A virus is supposedly submicroscopic. What I mean by that is that conventional light microscopes magnify 2,000-2,500 times, max. Even at that enlargement, the elusive virus is too small to be seen. The technology necessary to view something that tiny (electron microscope) wasn’t available until roughly 1940. That however did not stop doctors who embraced Germ Theory from speculating that a tiny microbe was responsible for illnesses that exhibited symptoms similar to those they blamed on bacteria and fungi (which are visible with optical microscopes), but for which no bacteria or fungi were present. The first disease blamed on this new hypothesis was yellow fever, in roughly 1900. Between that and the invention of the electron microscope lay a long career’s worth of time. Long enough for the newly minted Rockefeller pharmaceutical industry (founded 1901) to establish a sizable financial momentum from which there was no possible escape short of throwing out the whole rotting structure.
Fat chance of that happening; it’s easier to rationalize your way around apparent contradictions than admit you were wrong. Ayn Rand once observed: “Contradictions do not exist. Whenever you think that you are facing a contradiction, check your premises. You will find that one of them is wrong”. Here are some observations of virus theory contradictions for you to ponder:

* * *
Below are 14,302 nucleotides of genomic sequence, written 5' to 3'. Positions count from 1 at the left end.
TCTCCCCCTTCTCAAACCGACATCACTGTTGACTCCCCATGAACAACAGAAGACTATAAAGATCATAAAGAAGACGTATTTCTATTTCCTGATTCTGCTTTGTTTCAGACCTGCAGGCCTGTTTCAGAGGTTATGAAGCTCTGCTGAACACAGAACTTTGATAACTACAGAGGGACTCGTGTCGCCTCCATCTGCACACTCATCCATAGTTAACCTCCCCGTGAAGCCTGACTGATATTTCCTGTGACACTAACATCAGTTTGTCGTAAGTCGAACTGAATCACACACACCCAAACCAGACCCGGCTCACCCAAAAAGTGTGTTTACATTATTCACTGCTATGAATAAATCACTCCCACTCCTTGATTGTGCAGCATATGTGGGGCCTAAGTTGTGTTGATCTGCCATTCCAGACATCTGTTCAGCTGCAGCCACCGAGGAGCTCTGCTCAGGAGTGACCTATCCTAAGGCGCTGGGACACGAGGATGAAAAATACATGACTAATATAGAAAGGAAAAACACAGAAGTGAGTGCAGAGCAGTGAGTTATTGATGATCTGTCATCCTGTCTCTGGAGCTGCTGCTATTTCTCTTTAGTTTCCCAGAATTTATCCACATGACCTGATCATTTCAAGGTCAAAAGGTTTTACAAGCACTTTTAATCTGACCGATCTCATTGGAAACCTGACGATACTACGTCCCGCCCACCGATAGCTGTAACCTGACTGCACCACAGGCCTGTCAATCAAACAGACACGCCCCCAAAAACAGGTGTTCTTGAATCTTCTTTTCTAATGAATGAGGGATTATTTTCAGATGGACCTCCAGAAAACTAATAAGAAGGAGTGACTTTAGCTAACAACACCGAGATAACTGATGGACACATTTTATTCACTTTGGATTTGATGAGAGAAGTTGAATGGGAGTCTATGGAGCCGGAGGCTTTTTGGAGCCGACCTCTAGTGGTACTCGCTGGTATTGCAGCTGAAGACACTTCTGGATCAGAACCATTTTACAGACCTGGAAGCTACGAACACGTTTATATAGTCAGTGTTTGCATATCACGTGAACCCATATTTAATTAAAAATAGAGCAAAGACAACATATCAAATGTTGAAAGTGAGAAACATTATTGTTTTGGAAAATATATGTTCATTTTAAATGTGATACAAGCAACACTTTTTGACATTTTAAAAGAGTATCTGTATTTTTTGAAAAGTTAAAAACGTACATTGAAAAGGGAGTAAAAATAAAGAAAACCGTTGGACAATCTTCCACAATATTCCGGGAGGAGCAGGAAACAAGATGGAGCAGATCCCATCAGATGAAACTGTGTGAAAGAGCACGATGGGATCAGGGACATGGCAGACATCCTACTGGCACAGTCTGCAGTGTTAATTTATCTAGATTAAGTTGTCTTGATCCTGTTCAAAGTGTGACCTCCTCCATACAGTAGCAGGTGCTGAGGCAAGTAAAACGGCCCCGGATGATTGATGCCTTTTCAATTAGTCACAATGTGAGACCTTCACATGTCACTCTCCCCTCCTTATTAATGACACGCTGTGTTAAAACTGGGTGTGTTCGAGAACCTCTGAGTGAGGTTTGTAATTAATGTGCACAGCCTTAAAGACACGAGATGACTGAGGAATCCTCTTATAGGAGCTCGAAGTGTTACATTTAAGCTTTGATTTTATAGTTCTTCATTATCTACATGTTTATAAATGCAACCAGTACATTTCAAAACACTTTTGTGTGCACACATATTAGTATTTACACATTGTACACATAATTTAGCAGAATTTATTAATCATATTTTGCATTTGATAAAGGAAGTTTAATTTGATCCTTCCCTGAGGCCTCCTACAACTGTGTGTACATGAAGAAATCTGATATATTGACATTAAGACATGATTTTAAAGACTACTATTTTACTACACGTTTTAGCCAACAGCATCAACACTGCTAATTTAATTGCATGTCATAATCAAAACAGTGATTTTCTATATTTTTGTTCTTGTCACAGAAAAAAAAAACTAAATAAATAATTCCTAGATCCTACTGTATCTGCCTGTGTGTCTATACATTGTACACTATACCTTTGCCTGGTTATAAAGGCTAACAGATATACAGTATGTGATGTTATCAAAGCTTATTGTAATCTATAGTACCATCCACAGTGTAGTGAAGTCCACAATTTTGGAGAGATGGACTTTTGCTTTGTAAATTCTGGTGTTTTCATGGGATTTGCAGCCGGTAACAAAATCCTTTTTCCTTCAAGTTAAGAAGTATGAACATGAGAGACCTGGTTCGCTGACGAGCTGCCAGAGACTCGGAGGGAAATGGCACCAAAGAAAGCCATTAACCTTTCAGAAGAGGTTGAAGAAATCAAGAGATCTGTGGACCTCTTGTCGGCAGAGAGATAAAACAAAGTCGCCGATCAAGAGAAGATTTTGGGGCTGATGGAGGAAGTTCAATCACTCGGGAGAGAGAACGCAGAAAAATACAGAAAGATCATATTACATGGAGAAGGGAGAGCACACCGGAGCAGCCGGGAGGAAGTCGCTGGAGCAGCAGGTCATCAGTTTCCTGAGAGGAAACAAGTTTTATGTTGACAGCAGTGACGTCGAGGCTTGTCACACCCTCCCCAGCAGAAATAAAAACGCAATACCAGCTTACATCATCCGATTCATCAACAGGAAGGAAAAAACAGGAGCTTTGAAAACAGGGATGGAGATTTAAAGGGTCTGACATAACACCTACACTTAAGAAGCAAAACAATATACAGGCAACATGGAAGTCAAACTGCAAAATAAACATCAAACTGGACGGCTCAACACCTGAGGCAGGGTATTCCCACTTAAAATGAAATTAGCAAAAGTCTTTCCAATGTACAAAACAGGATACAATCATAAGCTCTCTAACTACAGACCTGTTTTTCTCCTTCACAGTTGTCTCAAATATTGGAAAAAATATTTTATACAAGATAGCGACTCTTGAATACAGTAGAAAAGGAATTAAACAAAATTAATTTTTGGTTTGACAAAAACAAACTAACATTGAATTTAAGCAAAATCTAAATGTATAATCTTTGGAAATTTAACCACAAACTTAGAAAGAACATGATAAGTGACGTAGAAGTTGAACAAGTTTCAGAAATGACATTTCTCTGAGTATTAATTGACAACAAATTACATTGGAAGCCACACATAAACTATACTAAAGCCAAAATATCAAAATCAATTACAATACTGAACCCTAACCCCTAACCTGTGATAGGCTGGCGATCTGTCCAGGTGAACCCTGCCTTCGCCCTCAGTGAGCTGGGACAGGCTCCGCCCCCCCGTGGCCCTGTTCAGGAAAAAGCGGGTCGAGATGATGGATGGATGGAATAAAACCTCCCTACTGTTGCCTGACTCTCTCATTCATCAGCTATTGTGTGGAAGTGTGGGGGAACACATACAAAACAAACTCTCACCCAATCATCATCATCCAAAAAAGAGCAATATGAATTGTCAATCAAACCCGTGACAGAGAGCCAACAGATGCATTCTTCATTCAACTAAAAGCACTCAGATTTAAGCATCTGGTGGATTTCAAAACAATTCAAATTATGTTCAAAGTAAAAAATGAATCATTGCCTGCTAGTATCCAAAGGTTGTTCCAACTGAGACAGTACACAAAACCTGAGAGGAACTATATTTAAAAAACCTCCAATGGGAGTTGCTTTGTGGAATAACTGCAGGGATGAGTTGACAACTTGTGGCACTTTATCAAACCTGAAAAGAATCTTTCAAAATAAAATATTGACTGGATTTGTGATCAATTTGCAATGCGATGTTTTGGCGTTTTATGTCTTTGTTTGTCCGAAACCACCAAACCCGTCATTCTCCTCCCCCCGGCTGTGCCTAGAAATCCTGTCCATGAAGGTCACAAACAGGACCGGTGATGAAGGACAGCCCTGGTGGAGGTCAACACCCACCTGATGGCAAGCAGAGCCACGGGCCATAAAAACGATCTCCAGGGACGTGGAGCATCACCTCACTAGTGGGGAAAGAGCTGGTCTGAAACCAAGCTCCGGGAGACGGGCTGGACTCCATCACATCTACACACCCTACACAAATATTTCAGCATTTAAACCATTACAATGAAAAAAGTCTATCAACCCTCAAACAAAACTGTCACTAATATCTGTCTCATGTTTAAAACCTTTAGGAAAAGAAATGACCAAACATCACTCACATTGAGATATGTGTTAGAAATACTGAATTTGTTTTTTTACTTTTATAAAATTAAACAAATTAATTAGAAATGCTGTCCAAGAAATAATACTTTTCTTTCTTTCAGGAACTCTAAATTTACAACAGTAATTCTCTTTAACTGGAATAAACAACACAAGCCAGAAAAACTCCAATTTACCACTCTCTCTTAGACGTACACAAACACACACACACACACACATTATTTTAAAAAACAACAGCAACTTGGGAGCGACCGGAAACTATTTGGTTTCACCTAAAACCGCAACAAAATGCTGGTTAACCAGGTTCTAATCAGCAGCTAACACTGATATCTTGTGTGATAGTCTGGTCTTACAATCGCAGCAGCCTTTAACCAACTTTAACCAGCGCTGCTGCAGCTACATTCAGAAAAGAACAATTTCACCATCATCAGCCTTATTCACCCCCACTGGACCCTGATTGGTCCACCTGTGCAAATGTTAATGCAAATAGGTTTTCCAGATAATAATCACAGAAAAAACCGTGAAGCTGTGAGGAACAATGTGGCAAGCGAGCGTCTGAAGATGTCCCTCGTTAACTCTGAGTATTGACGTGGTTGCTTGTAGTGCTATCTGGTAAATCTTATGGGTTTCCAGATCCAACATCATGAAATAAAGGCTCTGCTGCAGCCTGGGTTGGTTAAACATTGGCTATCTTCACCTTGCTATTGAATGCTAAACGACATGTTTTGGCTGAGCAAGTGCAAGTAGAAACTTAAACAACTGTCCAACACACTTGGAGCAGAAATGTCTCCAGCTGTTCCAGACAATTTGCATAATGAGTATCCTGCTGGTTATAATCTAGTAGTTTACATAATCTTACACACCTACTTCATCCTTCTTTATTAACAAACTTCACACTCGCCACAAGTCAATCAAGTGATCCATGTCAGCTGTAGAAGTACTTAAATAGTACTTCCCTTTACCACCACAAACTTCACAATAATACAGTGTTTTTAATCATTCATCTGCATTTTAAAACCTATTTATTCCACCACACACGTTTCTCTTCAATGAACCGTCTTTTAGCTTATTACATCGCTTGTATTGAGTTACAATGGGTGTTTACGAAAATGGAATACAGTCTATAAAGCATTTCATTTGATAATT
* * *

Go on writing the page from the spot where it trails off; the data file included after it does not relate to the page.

- AIDS symptoms are seen in people who test positive and who test negative for HIV.
- Some people who test positive for AIDS never exhibit any symptoms – this is a general observation of “viral infections” in general, including COVID-19. Those unfortunates are branded carriers, with all of the social stigma that carries. It never seems to occur to many that perhaps the test is nonsense. Far easier to say they are asymptomatic, and bury the discrepancies in an endless pile of risk factors and other constructs born from the attempt to shield the inadequacies of Germ Theory (immune system, genetics).